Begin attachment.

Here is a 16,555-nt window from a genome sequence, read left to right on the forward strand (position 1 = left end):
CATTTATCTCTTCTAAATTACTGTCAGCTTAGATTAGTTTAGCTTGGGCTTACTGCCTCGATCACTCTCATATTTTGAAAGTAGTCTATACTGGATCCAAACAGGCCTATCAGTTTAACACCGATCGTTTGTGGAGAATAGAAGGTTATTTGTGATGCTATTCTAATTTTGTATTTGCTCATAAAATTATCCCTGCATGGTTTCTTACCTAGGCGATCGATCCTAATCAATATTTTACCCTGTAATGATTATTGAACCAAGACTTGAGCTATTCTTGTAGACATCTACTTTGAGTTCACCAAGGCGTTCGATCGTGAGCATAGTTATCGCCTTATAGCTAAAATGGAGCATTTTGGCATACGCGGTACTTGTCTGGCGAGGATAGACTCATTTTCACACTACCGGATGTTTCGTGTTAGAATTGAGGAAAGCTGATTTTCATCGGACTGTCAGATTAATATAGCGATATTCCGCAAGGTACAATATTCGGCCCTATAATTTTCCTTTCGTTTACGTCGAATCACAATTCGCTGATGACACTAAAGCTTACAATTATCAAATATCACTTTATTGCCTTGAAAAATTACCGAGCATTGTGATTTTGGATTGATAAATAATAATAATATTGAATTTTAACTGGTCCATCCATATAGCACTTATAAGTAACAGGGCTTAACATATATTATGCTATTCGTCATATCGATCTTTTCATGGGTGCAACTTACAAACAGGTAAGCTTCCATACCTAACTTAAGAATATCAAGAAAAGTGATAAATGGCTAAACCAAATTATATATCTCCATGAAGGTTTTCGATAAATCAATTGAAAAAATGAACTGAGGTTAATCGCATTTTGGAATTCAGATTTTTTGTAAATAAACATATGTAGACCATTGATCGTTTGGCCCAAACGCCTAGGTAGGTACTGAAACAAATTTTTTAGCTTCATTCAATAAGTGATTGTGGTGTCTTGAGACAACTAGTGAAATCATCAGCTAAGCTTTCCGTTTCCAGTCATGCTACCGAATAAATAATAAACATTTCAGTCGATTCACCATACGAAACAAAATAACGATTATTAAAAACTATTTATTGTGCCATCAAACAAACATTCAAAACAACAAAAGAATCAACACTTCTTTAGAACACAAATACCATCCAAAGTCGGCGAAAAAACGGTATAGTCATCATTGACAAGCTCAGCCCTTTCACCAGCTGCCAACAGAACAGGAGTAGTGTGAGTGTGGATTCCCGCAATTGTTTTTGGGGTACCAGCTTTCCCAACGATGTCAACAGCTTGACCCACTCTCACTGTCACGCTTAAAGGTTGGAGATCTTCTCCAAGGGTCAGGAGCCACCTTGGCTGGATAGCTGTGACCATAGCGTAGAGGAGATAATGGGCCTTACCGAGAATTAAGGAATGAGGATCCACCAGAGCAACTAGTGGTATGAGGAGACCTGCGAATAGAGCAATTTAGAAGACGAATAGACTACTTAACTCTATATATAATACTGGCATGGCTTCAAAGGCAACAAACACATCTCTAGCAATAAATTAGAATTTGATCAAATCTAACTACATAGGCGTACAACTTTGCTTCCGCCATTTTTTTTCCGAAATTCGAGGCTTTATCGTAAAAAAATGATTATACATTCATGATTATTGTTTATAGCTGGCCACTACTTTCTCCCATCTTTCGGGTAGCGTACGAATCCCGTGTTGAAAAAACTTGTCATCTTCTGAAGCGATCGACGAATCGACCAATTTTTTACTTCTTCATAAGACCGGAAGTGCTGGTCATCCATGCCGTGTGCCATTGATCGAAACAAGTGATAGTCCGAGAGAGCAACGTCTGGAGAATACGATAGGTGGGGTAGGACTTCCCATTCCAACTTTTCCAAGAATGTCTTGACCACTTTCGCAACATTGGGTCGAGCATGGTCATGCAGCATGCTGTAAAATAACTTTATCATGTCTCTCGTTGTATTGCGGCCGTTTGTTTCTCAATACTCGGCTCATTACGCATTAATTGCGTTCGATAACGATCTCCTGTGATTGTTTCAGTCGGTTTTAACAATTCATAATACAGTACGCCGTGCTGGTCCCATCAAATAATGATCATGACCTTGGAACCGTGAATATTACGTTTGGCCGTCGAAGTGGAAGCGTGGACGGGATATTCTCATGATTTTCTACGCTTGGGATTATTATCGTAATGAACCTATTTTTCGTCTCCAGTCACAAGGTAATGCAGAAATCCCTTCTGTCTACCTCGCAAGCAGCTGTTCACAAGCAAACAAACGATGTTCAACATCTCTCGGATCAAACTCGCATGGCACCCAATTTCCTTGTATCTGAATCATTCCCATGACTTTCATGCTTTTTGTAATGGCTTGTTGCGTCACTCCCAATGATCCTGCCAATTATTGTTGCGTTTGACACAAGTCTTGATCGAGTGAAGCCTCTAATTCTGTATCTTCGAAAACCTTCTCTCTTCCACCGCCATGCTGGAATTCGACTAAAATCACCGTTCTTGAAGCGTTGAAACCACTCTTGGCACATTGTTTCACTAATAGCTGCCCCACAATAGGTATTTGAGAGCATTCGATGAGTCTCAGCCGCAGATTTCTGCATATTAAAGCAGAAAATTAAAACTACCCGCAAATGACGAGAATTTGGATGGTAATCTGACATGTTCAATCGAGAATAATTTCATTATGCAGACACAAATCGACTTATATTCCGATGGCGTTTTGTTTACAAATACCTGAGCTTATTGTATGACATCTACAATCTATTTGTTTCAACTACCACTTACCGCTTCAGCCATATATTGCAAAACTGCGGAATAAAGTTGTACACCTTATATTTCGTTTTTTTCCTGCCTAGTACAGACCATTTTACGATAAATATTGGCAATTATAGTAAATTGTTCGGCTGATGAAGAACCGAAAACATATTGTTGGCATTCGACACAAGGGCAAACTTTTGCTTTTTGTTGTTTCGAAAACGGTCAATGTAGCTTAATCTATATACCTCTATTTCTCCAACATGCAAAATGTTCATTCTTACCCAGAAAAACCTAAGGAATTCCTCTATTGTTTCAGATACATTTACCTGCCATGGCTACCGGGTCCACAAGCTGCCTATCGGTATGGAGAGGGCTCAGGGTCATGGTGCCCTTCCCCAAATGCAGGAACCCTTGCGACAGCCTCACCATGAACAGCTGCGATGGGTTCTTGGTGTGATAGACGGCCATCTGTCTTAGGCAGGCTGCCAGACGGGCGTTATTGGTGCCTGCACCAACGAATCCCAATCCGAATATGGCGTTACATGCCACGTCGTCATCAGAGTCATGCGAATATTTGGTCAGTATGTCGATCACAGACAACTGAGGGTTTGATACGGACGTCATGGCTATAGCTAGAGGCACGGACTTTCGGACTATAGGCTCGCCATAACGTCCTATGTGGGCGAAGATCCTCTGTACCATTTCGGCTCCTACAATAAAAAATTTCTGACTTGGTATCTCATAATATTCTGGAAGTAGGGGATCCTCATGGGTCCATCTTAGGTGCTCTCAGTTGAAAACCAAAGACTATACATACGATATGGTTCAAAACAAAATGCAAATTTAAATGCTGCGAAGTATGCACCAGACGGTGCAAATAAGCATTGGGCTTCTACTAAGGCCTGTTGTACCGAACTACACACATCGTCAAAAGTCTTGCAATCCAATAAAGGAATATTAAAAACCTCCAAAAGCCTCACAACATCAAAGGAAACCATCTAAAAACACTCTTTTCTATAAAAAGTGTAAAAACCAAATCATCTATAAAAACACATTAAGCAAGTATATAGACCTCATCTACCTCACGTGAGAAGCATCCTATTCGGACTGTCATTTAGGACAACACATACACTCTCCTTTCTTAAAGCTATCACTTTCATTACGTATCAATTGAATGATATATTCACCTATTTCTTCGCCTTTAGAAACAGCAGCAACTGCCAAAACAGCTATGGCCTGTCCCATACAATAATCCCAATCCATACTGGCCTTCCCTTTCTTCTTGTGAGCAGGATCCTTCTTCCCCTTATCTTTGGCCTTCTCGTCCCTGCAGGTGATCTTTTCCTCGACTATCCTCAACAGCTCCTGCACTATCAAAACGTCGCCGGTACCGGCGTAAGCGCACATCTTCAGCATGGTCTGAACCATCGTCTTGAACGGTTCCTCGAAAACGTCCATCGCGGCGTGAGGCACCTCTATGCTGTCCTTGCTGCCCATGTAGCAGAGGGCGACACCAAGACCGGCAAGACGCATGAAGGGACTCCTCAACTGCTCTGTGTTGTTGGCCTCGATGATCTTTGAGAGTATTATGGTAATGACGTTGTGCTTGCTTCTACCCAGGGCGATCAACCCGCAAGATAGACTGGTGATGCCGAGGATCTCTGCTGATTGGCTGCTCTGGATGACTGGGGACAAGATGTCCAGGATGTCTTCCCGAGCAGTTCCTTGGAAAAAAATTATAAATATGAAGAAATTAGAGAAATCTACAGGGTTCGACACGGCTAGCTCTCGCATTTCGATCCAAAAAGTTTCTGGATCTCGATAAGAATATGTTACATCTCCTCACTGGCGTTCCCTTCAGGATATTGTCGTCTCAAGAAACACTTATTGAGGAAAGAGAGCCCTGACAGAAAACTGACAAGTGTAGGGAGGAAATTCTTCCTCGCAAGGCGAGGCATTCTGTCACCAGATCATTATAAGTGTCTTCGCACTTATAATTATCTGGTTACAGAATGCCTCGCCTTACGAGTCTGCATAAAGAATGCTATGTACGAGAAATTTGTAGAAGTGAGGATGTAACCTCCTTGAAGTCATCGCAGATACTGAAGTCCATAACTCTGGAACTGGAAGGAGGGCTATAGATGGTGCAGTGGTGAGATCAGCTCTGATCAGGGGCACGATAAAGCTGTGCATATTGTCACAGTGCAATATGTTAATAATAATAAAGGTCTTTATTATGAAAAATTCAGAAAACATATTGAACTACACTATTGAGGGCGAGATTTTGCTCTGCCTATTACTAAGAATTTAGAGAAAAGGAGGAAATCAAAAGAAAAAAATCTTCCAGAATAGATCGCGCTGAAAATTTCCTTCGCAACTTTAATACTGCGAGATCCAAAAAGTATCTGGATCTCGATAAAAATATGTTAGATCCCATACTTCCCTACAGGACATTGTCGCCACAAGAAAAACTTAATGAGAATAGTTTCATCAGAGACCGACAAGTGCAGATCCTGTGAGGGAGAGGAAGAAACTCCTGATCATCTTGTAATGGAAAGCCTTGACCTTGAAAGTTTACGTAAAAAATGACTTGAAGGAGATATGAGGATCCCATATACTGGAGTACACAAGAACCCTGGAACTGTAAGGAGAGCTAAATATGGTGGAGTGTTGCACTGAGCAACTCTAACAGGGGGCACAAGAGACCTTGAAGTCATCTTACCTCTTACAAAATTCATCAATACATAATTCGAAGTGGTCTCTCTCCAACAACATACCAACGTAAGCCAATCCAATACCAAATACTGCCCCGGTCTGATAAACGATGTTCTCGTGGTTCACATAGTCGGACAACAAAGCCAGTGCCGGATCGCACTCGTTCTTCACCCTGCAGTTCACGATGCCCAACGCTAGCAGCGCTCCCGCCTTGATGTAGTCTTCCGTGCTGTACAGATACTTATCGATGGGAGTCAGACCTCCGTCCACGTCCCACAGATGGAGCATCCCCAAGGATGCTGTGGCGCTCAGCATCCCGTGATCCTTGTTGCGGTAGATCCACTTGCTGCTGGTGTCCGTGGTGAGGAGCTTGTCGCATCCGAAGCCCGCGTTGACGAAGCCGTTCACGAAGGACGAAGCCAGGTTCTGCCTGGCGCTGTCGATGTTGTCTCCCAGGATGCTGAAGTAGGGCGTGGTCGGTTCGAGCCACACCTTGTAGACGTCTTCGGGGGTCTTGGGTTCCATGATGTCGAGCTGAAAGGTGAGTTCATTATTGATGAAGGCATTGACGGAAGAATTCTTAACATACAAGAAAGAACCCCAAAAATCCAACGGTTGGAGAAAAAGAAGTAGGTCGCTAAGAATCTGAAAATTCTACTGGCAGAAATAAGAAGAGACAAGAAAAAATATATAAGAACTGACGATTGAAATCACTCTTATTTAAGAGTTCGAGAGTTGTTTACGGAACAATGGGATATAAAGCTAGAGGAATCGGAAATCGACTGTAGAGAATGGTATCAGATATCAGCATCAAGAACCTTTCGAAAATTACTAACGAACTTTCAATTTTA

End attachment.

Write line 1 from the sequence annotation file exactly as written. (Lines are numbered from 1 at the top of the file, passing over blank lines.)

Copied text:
Here is a 16,555-nt window from a genome sequence, read left to right on the forward strand (position 1 = left end):